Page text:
UB Inclusive Design Center Gets Federal Funding
Americas, Built Environment, October 13 2015
BUFFALO, NY: The University at Buffalo’s Center for Inclusive Design and Environmental Access (IDeA Center) has received a fourth round of federal funding to continue its work on a wide range of Universal Design projects.
Universal Design strives to improve usability, health and social participation, while accommodating the diversity of abilities and needs in the population. The grant continues a streak of Rehabilitation Engineering Research Center (RERC) funding previously awarded to the IDeA Center that began in 1999.
The five-year, $4.6 million grant took effect Sept. 30 and was awarded by the National Institute on Disability, Independent Living and Rehabilitation Research (NIDILRR), which is part of the U.S. Department of Health and Human Services’ Administration for Community Living (#90RE5005-01-00).
The IDeA Center is recognized around the world as a leader in the field of universal design of the built environment. The latest funding represents a continuing commitment by NIDILRR to the IDeA Center’s work, and acknowledges the critical need for continued research and development in this field.
“The primary goal of the new grant cycle will be to advance the practice of universal design as an evidence-based endeavor,” said Edward Steinfeld, SUNY Distinguished Professor and IDeA Center director. “With our partners both inside and outside the university, we will apply well developed methods from previous cycles to demonstrate the value of adopting universal design on a widespread basis in architecture and product design,” added Steinfeld, the principal investigator on the grant.
Research partners include the Toronto Rehabilitation Institute and the University of Michigan. Some of the projects this new funding will support over the five-year grant cycle include:
An evaluation of the effectiveness of universal design (UD) in practice in the built environment to characterize and quantify the value of increased UD implementation. As part of the NIDILRR-funded initiative, UB researchers will evaluate a Fortune 100 company’s office building, a transit station, and a local housing project and streetscape design that either have or plan to include UD goals in their design process and construction. To gauge the strength of the design, the team will invite people with disabilities to compare their experiences navigating the UD site to their experiences navigating a comparable building that does not incorporate universal design.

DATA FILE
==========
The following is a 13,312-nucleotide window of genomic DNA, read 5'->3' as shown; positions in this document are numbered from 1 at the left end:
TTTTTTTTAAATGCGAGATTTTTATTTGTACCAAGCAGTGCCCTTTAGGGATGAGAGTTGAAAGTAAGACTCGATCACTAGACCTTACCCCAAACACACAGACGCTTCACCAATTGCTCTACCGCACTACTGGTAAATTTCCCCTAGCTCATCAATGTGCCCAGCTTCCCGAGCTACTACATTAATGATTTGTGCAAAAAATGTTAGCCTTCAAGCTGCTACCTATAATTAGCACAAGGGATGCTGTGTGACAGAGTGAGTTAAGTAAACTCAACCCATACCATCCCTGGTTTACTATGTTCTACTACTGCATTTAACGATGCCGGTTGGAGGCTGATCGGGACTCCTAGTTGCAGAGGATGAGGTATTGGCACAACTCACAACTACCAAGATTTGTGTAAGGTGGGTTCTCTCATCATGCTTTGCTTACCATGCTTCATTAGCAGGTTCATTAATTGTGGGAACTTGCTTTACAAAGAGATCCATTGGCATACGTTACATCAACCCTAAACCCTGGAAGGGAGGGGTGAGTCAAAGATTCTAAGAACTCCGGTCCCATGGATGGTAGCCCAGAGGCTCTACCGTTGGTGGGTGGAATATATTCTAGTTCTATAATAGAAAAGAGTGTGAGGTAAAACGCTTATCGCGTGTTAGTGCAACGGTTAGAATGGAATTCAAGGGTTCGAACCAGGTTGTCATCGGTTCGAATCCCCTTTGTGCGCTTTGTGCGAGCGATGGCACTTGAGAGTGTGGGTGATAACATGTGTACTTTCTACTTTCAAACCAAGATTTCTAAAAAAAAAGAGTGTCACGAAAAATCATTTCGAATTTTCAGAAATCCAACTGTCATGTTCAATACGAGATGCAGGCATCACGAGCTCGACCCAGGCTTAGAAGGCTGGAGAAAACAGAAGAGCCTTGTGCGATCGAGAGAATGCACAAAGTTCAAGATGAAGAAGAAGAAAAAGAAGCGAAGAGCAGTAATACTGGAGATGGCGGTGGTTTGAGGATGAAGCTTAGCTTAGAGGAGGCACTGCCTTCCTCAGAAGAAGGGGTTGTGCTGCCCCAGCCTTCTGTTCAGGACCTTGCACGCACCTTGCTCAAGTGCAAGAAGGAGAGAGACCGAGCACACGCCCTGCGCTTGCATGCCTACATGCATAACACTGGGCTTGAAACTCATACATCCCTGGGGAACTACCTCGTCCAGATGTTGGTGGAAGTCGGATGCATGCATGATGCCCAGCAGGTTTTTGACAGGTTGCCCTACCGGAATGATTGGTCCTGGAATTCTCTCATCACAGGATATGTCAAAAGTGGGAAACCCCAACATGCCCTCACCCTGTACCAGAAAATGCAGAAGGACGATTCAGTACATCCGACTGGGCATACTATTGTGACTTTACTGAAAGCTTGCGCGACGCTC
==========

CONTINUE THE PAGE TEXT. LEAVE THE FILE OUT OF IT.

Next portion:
A series of human factors studies that target critical accessibility, safety and usability issues for individuals with impairments. For example, researchers will address strategic needs for knowledge in three areas: (1) improving usability and safety of stairs and walking surfaces through new and improved standards and products, (2) identifying user requirements and best practices for smartphone apps used in wayfinding, and (3) developing and testing product evaluation methods that can be implemented in the new product development process.
With a variety of industry partnerships, the team will develop several innovative products and bring others, already underway, to commercialization. Products include smart signage and wayfinding systems, tactile warnings for cold weather climates, and
innovative recreation facilities for children.
The effort will also help increase the pool of professionals who practice universal design, with research dollars supporting advanced graduate assistantships and continuing education, as well as outreach to community members and other key stakeholder groups at the local, regional, and international levels.
The IDeA Center, which is housed in the UB School of Architecture and Planning, works closely with researchers in the School of Public Health and Health Professions and the School of Engineering and Applied Sciences at UB. In addition to its work on universal design, the IDeA Center is also collaborating with colleagues at Carnegie Mellon University on a second five-year RERC cycle to advance public transportation for people with disabilities.